Why Do-It-Yourself Raccoon Removal Is a Bad Idea

Raccoons may seem cute, but they can also cause property damage to your home. They’re known for rummaging through trash cans and other areas where food is found.

Taking measures to prevent raccoons from entering your property in the first place is an excellent way to deal with the problem. Trapping and moving a single raccoon, however, does not address the underlying cause of the problem.

Risk of Injury

Raccoons can cause significant property damage when they invade homes, buildings, and yards. They raid garbage cans and make a mess in the garden. They leave claw marks on siding and roofing materials and rip up bird feeders. They also chew through electrical wires, creating a fire hazard and increasing the risk of disease transmission.

Professional raccoon removal in Toronto – safely and effectively remove raccoons requires specialized equipment and knowledge of wildlife behavior. Untrained individuals may harm the animal or separate its helpless babies from its mother, exposing them to disease and possibly leading to death.

You should block the entry points into your house and yard to prevent raccoons from invading your porch and home. This should include the attic, vents, chimneys, and other openings. You can also use a motion sensor and loud, sudden noises to scare away raccoons. You can also try preparing DIY substances that repel them, such as soaking old rags in an ammonia solution or apple cider.

Risk of Disease

Raccoons can carry dangerous diseases that can be spread to humans and pets through bites and scratches. The feces of these wild animals can also contain pathogenic bacteria. Removing a raccoon with DIY techniques can be very dangerous and put people at risk of serious injuries.

Attempting to poison a raccoon, for example, is inhumane and illegal in many areas. Using a firearm to kill the animal is also dangerous and could lead to significant injuries and property damage. These methods are usually ineffective and won’t prevent raccoons from returning to the area.

The best course of action is often to exclude the animals from the home. Seal all gaps and holes in the house, remove anything that may attract them, such as pet food or birdseed, and keep trees and shrubs away from the house. It’s also a good idea to install a chimney cap and seal any holes in the roof or attic.

Risk of Property Damage

Raccoons can wreak havoc on homes and gardens. They are known to scavenge through trash cans, chew through electrical wires, and dig up gardens for their food. They can also leave behind bacteria-laden droppings and other debris. Raccoons may even enter the walls and attics of a home, which can lead to severe water and structural damage.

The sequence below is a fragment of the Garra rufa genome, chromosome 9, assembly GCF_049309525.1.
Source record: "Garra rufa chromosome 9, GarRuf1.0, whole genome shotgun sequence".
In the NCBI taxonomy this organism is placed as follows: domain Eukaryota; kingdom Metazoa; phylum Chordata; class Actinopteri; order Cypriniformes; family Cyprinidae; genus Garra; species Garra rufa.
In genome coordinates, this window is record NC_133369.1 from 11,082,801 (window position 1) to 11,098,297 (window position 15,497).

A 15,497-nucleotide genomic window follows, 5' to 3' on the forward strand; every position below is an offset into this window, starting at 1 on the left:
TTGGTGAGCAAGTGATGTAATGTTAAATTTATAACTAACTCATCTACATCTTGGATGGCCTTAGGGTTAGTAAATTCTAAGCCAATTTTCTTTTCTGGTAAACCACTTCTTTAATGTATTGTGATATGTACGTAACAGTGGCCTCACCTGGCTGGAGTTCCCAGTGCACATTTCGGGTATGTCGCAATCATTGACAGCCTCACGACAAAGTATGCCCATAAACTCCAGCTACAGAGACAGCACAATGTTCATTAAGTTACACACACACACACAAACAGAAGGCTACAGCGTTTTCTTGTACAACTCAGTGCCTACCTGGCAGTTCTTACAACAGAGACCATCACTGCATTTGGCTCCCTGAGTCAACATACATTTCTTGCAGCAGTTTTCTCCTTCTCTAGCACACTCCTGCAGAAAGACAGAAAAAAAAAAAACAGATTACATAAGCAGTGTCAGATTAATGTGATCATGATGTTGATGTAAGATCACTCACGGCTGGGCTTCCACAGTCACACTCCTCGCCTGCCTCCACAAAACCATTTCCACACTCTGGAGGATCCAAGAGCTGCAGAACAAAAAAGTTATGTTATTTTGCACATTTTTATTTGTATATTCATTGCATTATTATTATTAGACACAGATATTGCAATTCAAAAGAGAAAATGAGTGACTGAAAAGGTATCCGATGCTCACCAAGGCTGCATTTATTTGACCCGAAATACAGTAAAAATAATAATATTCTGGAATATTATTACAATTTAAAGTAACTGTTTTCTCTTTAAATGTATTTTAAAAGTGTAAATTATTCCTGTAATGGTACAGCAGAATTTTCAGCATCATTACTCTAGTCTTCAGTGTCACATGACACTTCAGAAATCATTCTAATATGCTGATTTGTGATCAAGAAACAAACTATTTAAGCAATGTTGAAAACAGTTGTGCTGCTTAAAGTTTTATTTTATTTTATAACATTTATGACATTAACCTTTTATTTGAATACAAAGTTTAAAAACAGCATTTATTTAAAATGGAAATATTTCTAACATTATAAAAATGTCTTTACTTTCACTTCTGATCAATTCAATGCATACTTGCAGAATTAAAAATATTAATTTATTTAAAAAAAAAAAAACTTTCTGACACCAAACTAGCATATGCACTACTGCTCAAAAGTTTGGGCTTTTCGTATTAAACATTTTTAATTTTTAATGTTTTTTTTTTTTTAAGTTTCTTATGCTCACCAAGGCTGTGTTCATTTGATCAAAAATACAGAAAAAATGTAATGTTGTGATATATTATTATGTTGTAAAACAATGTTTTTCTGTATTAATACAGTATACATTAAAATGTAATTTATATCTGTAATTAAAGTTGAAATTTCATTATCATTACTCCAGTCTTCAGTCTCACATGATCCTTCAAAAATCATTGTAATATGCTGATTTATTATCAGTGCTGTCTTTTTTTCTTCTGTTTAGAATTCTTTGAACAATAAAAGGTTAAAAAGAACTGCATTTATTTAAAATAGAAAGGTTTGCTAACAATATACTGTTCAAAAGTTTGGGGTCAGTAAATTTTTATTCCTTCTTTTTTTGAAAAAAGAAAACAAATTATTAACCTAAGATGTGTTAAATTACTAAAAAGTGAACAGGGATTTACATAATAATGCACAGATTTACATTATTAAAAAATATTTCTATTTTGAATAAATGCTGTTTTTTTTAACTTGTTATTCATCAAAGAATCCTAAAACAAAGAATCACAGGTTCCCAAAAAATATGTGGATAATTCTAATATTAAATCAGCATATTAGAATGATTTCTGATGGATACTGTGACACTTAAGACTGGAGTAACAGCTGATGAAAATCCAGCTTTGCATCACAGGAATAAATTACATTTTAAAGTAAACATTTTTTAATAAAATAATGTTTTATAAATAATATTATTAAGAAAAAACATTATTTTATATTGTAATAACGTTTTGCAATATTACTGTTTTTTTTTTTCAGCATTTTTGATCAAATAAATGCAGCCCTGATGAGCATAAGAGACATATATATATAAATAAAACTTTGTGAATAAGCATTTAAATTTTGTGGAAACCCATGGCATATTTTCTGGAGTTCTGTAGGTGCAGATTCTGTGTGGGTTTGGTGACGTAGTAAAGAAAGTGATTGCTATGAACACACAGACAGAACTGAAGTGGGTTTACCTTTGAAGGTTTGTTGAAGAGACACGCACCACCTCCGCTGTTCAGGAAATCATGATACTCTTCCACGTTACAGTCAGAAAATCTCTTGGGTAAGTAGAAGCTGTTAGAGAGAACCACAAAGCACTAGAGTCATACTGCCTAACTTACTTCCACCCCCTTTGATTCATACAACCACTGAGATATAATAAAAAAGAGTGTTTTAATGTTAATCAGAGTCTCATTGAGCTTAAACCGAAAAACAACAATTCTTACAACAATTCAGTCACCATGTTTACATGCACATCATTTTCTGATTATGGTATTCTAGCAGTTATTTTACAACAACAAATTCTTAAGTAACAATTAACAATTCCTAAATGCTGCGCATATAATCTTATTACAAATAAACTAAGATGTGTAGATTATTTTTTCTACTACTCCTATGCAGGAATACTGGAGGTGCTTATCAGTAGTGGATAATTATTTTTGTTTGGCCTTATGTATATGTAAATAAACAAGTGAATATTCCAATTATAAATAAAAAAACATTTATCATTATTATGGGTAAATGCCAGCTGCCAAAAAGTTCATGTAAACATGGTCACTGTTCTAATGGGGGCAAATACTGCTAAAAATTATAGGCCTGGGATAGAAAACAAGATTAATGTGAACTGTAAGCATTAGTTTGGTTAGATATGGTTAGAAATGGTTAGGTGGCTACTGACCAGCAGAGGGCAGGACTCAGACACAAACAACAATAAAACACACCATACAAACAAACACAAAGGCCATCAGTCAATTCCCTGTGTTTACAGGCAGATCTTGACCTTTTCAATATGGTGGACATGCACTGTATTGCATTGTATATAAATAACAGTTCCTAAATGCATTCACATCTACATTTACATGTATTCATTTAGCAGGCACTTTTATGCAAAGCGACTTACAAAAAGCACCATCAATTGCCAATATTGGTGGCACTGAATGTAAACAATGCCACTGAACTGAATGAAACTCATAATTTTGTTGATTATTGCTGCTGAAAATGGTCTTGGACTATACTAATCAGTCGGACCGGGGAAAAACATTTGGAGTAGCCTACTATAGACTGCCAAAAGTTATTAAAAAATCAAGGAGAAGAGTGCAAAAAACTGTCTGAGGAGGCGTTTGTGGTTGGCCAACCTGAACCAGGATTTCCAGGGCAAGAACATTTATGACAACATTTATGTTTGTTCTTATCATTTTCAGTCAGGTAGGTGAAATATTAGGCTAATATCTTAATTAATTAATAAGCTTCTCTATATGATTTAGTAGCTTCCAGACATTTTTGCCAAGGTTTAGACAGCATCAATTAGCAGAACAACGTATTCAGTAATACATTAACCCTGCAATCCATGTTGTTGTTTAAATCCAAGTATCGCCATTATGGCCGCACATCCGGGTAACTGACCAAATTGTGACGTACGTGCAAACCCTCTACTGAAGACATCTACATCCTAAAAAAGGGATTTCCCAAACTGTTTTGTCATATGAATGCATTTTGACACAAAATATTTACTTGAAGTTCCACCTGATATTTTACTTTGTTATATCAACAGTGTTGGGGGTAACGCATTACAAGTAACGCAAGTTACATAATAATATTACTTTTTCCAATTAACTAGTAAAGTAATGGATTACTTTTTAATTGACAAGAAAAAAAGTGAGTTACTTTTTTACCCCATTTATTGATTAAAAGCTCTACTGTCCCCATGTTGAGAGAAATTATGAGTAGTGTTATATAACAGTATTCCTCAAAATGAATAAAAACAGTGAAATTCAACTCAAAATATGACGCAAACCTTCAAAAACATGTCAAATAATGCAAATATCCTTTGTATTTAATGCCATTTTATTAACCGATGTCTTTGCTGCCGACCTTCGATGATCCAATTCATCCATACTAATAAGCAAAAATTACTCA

Attempting to scare raccoons away from properties is often ineffective. A need for food, shelter, and water drives them. While they usually abandon their den if they are scared of it, they will soon return to it once they have everything they need on your property.

Instead, homeowners should focus on removing attractants and creating barriers that separate them from their yards and homes. They should also seal any potential entry holes and trim trees and bushes to reduce their hiding places. They should also use wildlife control services that follow humane and safe trapping and relocation practices.

Risk of Injuries to Pets

Raccoons are highly productive and frequently transmit viruses or parasites that might endanger humans’ health. They also leave behind droppings and urine, which can contain harmful bacteria or viruses that could cause illness if inhaled or ingested. Professional wildlife removal experts have the safety and sanitation protocols to handle these animals safely.

Raccoons can do significant damage if they get into homes. Repairs could cost thousands of dollars and pose a health risk to family members and pets.

Homeowners should never attempt DIY raccoon removal, as these methods are dangerous and put them at risk of injury and disease. Instead, they should contact a humane wildlife removal company that can trap the raccoons with one-way doors, ensure no babies are left behind, and seal entry points to prevent future re-entry.

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